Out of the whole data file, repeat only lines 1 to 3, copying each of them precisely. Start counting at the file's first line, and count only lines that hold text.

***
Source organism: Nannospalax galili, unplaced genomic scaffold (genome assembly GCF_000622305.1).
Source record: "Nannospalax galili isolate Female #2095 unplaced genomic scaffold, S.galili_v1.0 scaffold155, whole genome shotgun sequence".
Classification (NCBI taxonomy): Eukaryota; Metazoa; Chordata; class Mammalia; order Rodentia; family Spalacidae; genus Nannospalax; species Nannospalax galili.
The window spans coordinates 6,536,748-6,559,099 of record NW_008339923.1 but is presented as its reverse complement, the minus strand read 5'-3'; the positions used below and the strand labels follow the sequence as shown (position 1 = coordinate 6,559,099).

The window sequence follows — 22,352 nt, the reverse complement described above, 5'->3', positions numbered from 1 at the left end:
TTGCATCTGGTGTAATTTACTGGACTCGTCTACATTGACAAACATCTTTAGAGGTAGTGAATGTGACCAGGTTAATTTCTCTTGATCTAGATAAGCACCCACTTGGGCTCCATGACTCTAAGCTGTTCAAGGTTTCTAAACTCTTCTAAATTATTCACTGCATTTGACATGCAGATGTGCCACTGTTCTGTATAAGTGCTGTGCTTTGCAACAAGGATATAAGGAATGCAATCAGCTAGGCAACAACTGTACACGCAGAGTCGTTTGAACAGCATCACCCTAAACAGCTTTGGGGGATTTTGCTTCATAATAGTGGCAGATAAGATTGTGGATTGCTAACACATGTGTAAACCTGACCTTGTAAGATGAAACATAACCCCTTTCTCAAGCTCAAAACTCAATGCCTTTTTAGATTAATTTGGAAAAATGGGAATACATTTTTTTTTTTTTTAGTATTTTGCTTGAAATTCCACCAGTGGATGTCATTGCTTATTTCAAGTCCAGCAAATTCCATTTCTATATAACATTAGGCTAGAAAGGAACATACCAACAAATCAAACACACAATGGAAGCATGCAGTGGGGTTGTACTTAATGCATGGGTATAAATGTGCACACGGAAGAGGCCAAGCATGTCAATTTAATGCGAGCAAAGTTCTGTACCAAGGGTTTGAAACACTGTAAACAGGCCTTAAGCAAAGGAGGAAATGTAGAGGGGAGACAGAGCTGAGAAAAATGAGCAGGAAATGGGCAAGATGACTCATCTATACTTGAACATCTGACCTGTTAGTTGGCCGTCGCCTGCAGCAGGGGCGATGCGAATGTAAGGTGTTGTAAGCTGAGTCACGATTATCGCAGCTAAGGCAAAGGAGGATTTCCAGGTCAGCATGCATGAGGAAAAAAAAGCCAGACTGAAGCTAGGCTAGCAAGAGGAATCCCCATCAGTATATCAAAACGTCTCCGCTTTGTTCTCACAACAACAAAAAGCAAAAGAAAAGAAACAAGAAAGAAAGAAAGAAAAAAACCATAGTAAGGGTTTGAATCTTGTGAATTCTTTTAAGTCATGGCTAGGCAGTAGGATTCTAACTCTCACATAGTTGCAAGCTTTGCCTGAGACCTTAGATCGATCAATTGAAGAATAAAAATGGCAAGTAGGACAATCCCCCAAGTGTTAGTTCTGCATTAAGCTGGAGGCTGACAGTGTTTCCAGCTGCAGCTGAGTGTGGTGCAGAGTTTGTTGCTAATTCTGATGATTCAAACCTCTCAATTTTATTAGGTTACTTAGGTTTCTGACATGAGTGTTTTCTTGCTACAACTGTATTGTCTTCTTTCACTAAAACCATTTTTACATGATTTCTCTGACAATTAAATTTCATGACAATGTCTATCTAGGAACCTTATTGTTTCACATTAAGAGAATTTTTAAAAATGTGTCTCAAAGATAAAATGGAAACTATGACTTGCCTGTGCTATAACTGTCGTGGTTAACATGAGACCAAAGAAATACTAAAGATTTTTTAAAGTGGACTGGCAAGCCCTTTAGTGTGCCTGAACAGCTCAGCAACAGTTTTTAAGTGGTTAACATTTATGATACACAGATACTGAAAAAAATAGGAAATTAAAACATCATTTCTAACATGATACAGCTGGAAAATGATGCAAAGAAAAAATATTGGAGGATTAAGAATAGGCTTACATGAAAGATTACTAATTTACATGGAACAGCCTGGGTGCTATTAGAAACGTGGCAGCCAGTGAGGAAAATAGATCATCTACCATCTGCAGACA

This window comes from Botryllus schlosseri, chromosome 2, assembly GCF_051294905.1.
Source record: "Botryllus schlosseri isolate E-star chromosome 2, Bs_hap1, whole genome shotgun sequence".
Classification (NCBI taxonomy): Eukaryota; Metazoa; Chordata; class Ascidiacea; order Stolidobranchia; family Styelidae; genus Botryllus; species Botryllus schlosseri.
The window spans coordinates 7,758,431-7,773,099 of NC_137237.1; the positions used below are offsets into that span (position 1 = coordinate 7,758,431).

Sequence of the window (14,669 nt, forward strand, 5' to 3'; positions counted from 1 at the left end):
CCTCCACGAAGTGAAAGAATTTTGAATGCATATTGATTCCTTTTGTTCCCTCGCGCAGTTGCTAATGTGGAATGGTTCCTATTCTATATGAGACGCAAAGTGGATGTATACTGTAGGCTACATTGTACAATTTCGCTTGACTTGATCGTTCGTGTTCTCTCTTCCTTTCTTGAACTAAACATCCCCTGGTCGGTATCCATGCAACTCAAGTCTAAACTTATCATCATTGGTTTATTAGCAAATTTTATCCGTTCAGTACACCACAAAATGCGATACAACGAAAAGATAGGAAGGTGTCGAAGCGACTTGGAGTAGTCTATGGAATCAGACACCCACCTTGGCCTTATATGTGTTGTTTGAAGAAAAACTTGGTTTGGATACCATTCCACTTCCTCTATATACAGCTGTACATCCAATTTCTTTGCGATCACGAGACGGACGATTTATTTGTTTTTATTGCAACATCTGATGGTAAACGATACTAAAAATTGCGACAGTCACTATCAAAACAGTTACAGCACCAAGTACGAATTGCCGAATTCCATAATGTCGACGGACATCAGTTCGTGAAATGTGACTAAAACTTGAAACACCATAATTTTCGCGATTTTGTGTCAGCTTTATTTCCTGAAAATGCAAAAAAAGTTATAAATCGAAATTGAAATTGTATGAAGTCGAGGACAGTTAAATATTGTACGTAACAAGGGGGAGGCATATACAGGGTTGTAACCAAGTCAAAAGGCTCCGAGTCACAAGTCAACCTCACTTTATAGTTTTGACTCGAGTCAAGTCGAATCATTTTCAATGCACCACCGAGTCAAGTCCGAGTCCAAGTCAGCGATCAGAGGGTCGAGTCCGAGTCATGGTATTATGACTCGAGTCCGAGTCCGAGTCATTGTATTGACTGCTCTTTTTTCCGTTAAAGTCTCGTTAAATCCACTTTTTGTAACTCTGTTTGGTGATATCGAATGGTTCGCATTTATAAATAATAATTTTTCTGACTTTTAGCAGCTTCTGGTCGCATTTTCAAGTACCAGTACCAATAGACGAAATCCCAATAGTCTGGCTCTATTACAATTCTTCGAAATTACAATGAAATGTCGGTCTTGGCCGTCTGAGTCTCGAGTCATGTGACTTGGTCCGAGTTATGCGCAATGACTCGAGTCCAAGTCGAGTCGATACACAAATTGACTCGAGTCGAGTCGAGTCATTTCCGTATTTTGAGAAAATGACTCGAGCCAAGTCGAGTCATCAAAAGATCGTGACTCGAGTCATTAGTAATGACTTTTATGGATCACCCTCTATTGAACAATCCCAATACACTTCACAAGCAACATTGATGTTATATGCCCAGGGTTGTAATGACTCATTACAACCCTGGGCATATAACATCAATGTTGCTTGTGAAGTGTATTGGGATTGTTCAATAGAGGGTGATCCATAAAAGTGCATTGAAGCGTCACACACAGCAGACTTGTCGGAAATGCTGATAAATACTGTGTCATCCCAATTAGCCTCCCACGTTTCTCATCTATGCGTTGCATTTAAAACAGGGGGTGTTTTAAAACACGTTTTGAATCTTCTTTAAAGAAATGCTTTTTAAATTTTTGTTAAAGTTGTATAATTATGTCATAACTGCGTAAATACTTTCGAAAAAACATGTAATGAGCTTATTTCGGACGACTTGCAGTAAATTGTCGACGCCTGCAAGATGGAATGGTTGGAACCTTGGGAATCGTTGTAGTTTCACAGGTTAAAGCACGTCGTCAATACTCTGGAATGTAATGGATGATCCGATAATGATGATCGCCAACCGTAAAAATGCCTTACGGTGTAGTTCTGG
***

Source organism: Nannospalax galili, unplaced genomic scaffold (genome assembly GCF_000622305.1).
Source record: "Nannospalax galili isolate Female #2095 unplaced genomic scaffold, S.galili_v1.0 scaffold155, whole genome shotgun sequence".
Classification (NCBI taxonomy): Eukaryota; Metazoa; Chordata; class Mammalia; order Rodentia; family Spalacidae; genus Nannospalax; species Nannospalax galili.